Immigration attorney describes impact of deportation priority shift
Jose Gonzalez Ochoa has been behind bars since he was pulled over for speeding on Easter.
A 19-year-old Guatemalan immigrant without legal papers, he didn’t have a driver’s license.
Brought into the United States when he was 13, he worked in his father’s Columbus mechanic shop until 11:30 at night after going to school each day.
His father kicked him out of the house when Ochoa was a junior in high school. With the help of a pastor and others, Ochoa got a job and paid for his own apartment, said his attorney, Britt Thames.
Ochoa graduated from high school last year.
He is one of many immigrants facing deportation proceedings at Stewart Detention Center in Lumpkin, about a hundred miles southwest of Macon.
A judge denied bond in his case last week.
Thames, a Macon lawyer who specializes in immigration law, said a shift in immigration policy priorities has created an increase in cases going before immigration courts and a subsequent judicial overload.
While undocumented immigrants committing certain serious crimes, DUIs or multiple significant misdemeanors were prioritized for removal during Barack Obama’s presidency, now the U.S. Immigration and Customs Enforcement agency is detaining people for lesser violations.
“Even if you’re an occupant of a stopped vehicle, ICE will put a hold on you and put you in immigration proceedings,” he said.
Ashley Deadwyler-Heuman, another Macon immigration attorney, said the number of calls her office is receiving from people with loved ones in immigration jails has doubled and nearly tripled in the last few months.
What’s more, Georgia’s two immigration courts only grant a small percentage of asylum cases, she said.
“A lot of them are people who show up at the border and say, ‘The cartel killed my husband and they’re threatening to kill me and my children. Please help me,’ and those are people who are losing asylum cases,” she said. “They’re getting deported.”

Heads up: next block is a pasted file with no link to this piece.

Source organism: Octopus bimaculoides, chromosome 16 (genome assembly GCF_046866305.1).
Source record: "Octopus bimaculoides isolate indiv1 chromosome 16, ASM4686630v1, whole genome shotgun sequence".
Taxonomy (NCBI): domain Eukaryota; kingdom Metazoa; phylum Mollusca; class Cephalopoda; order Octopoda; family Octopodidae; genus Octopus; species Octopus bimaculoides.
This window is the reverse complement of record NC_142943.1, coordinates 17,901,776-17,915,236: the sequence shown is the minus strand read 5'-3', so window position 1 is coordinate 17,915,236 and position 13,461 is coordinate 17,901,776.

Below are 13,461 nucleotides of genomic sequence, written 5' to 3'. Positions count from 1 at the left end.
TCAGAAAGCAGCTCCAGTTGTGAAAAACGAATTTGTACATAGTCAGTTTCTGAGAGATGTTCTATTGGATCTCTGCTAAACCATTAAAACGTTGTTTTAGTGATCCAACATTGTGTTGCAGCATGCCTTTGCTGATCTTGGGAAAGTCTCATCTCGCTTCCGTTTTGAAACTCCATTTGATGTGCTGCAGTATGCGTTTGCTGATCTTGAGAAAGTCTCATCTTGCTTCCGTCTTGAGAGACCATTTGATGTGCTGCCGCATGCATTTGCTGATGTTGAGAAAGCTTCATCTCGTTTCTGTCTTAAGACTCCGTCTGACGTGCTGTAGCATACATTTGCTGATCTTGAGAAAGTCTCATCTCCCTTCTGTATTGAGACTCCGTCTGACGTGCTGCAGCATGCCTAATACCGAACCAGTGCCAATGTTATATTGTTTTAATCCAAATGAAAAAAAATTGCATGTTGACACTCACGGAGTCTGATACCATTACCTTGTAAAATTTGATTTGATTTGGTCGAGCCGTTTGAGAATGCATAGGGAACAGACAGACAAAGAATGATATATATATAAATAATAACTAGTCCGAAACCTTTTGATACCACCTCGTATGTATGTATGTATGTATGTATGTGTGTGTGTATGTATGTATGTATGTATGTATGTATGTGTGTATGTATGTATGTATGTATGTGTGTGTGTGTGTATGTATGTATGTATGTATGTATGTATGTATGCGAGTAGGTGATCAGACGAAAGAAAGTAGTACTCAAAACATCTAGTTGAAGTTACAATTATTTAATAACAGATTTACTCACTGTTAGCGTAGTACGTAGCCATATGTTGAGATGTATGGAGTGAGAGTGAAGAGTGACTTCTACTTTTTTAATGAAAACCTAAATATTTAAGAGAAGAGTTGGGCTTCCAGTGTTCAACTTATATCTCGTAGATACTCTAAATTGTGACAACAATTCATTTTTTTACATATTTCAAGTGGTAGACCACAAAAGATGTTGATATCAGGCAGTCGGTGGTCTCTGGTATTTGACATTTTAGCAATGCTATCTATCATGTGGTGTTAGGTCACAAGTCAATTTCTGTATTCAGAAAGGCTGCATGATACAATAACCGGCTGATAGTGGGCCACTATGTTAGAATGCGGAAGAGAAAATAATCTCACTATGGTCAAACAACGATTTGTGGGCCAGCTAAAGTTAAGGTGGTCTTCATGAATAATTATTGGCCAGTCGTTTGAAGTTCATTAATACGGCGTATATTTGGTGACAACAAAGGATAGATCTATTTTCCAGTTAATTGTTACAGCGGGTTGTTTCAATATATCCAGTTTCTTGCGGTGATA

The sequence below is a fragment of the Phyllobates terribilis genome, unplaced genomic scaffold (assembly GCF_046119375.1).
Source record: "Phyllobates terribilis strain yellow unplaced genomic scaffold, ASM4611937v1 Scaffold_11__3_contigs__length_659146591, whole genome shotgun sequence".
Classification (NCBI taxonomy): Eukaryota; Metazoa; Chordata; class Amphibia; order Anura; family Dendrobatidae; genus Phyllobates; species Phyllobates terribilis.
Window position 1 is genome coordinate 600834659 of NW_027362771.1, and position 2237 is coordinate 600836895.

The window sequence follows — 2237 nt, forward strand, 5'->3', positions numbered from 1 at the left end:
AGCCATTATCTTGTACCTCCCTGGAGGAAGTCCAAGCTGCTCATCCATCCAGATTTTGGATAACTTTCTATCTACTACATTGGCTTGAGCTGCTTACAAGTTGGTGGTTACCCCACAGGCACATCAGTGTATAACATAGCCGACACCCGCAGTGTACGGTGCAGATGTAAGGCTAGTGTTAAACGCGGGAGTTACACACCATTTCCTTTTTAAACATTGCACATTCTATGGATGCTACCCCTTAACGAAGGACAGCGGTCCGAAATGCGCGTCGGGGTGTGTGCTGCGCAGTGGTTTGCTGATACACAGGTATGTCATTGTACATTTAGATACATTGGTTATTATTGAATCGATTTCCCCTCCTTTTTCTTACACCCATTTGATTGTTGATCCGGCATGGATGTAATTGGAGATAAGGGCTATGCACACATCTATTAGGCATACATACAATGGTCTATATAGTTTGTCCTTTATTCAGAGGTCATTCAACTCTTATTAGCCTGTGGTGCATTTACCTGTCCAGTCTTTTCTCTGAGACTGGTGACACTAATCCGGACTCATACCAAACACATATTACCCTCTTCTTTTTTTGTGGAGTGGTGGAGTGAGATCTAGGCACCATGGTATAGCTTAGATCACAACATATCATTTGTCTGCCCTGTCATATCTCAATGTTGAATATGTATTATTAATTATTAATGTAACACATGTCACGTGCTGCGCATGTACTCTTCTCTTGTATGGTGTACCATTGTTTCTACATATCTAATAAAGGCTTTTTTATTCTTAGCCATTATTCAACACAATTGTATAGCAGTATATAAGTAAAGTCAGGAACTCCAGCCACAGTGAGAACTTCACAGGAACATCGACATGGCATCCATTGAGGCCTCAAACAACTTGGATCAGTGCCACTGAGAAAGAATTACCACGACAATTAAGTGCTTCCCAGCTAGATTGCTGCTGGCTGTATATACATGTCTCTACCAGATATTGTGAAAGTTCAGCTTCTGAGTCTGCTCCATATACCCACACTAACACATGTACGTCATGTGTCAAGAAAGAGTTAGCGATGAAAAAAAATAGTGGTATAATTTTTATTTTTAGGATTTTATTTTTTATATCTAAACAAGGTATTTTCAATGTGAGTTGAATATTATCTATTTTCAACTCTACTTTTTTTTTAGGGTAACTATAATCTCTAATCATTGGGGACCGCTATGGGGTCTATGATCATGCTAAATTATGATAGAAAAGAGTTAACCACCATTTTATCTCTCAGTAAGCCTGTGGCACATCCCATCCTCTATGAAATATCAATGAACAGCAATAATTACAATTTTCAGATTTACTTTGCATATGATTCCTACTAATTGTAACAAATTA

Attaining legal status
Ochoa’s father was arrested in September on a domestic violence charge and deported to Guatemala, Thames said.
“He’s made threats that if Jose ever returned (to Guatemala) he would kill him,” the attorney said. “He blames his son for his deportation.”
The younger Ochoa, as a victim in the domestic violence incident, could qualify for a U visa as a crime victim. If granted, the visa could lead to Ochoa becoming a legal permanent resident, Thames said.
While his application is pending, Ochoa would be able to remain in the United States and work, he said.
But there’s not an established process for all undocumented immigrants to be granted legal status, said Jennifer Moore, another Macon immigration attorney.
“There is no line to get in,” she said. “Many people get stuck in a position of having been here and working and living and raising their children and going to church … for a long, long time with no way of regularizing their status.”
Many undocumented immigrants are married to U.S. citizens, but have never been sponsored for legal status, Thames said.
“There’s a visa immediately available to them,” he said.
But they’re afraid, fearful that filing documents will reveal their locations to immigration authorities and that they’ll be deported, Thames said.